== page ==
Weekly Round Up: a Covid-Free zone

It seems the whole week has been nothing but Covid-19. In health, education, geopolitics, you name it. It’s been Covid this and Covid that, and Covid the other, from morn on Monday through to the last dregs of our Friday night Cocktail. So much so that we are going to give you an entire blog of Covid free news, gentle readers, and hope you like it. This week our theme is the errors of reading the wrong thing from incomplete data.

Dyatlenko Pass Followers of urban oddities will recall the strange case of the Dyatlenko Pass incident. Back in 1959, a group of young, experienced Soviet Hikers went rambling in the Urals, only for their bodies to be found in the snow, apparently half eaten by something. It has been the subject of numerous films, books and programmes, all featuring their tragic last diaries and snapshots. Fans of cryptozoology have no problem with an explanation ; “Yeti got ’em!”. Other explanations included dirty dealings by the security forces, dodgy defence experiments, and alienated local residents. Now Robin George Andrews of National Geographic reports on the real answer- a terrible combination of winds and avalanche drove the unfortunate victims from their tents to die of hypothermia. We love the way that the advanced simulation techniques from movies and science have been brought together on this one.

Has science solved the Dyatlov Pass incident, one of history’s greatest adventure mysteries? (nationalgeographic.com)

Is there life on Venus? Old hands on the LSS blog will recall how we covered the flurry of excitement caused by the discovery of phosphine on Venus. It was a hint of life on our nearest planetary neighbour, said some. But as so often, the passage of time is pouring tons of cold water on this burning question. Here’s Nature‘s take:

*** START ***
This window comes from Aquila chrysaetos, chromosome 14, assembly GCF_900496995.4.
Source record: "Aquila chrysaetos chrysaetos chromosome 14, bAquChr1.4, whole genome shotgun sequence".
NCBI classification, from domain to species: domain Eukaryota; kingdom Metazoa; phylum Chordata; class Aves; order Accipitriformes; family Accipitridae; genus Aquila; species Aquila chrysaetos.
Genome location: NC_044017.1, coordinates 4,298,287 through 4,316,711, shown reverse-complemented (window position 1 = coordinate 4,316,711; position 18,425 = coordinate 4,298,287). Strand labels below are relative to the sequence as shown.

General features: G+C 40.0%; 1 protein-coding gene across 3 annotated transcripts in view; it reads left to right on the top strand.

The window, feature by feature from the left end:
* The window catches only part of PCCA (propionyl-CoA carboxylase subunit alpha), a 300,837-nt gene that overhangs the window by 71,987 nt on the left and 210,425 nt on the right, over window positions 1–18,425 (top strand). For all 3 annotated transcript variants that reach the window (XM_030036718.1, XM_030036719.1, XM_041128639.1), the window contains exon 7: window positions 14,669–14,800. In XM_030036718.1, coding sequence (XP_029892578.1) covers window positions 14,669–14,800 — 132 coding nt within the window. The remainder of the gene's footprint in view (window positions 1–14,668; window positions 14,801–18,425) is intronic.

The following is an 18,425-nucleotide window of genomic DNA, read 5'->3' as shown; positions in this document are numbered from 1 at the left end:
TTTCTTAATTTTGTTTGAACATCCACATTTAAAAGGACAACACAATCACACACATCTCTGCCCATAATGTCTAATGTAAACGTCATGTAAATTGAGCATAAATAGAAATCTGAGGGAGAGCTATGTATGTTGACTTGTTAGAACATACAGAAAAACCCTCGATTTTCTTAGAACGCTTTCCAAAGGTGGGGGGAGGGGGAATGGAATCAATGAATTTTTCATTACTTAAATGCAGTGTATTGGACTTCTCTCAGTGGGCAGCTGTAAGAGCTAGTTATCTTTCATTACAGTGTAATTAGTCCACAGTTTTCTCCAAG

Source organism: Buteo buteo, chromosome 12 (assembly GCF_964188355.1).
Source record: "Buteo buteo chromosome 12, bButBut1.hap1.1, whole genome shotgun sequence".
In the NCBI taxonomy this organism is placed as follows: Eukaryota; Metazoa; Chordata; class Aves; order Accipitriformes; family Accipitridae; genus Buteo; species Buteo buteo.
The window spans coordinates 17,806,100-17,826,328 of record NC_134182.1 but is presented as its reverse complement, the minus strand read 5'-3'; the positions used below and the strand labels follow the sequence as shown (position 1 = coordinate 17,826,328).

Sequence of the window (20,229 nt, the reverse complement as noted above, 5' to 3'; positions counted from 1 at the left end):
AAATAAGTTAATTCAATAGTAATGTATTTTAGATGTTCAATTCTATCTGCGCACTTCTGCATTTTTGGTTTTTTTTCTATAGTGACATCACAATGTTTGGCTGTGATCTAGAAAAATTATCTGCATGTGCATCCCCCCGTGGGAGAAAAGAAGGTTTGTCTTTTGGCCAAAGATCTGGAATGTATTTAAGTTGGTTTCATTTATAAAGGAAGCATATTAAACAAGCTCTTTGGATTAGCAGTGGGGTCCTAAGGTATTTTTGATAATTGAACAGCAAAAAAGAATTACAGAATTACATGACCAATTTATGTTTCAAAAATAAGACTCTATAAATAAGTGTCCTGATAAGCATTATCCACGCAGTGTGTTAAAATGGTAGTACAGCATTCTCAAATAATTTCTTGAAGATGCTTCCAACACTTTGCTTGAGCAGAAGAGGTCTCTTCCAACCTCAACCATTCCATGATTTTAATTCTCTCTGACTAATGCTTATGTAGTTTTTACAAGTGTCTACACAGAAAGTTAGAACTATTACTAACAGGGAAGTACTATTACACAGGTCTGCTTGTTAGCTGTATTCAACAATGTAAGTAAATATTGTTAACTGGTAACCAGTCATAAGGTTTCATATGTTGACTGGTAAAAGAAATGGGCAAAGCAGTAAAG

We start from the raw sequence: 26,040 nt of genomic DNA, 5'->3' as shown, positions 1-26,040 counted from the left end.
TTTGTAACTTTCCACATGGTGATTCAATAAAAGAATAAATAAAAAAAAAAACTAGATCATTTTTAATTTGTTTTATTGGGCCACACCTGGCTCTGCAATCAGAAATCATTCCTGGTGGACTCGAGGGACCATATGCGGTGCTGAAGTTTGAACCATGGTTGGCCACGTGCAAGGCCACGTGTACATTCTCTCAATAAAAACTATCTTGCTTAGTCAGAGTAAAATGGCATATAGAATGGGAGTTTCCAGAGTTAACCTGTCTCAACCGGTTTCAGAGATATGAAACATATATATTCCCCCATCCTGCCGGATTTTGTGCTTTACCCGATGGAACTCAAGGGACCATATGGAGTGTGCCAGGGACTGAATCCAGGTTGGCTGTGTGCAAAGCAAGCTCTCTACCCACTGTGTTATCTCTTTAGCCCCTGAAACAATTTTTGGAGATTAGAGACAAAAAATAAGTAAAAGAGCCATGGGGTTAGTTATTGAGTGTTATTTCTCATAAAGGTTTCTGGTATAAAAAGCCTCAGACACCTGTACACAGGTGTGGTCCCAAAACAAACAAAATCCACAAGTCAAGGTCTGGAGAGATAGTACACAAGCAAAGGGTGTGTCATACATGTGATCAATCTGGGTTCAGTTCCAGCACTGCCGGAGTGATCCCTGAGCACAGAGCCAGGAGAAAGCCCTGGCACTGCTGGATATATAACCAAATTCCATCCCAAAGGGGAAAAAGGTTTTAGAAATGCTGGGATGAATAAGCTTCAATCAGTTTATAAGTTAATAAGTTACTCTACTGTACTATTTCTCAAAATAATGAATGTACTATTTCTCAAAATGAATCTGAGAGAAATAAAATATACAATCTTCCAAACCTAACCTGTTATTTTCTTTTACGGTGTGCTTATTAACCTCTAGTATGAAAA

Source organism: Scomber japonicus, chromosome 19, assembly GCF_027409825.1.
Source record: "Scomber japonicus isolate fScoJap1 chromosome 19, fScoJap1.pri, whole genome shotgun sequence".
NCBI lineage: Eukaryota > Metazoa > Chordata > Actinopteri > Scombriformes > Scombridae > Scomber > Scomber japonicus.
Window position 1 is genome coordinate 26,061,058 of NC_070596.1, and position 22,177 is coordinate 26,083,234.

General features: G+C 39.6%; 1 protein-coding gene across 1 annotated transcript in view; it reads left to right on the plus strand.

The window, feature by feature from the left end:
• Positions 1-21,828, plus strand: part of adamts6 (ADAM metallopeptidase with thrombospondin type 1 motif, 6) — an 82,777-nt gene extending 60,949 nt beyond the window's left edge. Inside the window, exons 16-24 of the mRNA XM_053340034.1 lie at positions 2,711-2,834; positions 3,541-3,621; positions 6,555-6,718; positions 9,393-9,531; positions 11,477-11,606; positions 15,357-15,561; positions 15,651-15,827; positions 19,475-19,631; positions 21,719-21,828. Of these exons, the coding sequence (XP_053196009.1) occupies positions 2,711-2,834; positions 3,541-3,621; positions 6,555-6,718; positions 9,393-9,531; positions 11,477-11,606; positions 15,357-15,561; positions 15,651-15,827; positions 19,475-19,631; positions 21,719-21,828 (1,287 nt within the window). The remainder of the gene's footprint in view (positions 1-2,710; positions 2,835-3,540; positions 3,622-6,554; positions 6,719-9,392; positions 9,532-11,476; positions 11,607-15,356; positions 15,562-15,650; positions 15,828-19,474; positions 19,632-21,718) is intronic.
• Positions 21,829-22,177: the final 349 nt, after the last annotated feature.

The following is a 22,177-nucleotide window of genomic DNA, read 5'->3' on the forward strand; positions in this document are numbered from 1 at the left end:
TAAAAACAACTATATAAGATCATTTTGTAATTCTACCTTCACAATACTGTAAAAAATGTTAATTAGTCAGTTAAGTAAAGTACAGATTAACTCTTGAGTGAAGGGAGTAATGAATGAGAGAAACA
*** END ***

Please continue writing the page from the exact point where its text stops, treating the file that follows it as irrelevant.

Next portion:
Two papers have dealt a fresh blow to the idea that Venus’s atmosphere might contain phosphine gas — a potential sign of life. In one study, researchers analysed data from one of the telescopes used to make the phosphine claim and could not detect the gas’s spectral signature. In the other, they calculated how gases would behave in Venus’s atmosphere and concluded that what the original team thought was phosphine is actually sulfur dioxide, a gas that is common on Venus and is not a sign of possible life. Still, the case isn’t closed yet. The new studies argue against the presence of phosphine, but can’t entirely rule it out.Nature | 5 min read
Reference: arXiv preprint 1 & arXiv preprint 2 (Both papers have been accepted for publication in Astrophysical Journal Letters)

Do 10 000 steps every day! So they have been telling us for years. Of course walking is good-and enjoyable. But does it really have to be 10 000 paces every day? Here’s Lindsay Bottoms in the Conversation:

Do we really need to walk 10,000 steps a day? (theconversation.com)

Something to think about: What is still lying about in the ground? Who dropped it, and why? Here’s a fascinating from Isobella Nikolic of the Daily Mail, about how Charles I dropped a jewel depicting Henry VI which actually belonged to Henry VIII. It is worth £2million and lay under a tree in Northamptonshire for over 300 years until it was found by a metal detectorist named Kevin Duckett.

Metal detectorist finds £2million centrepiece jewel of Henry VIII’s lost crown buried under a tree | Daily Mail Online

#dyatlovpass #avalanche #yeti #venus #phosphine #exobiology #health #bodymass #treasure #metaldetector

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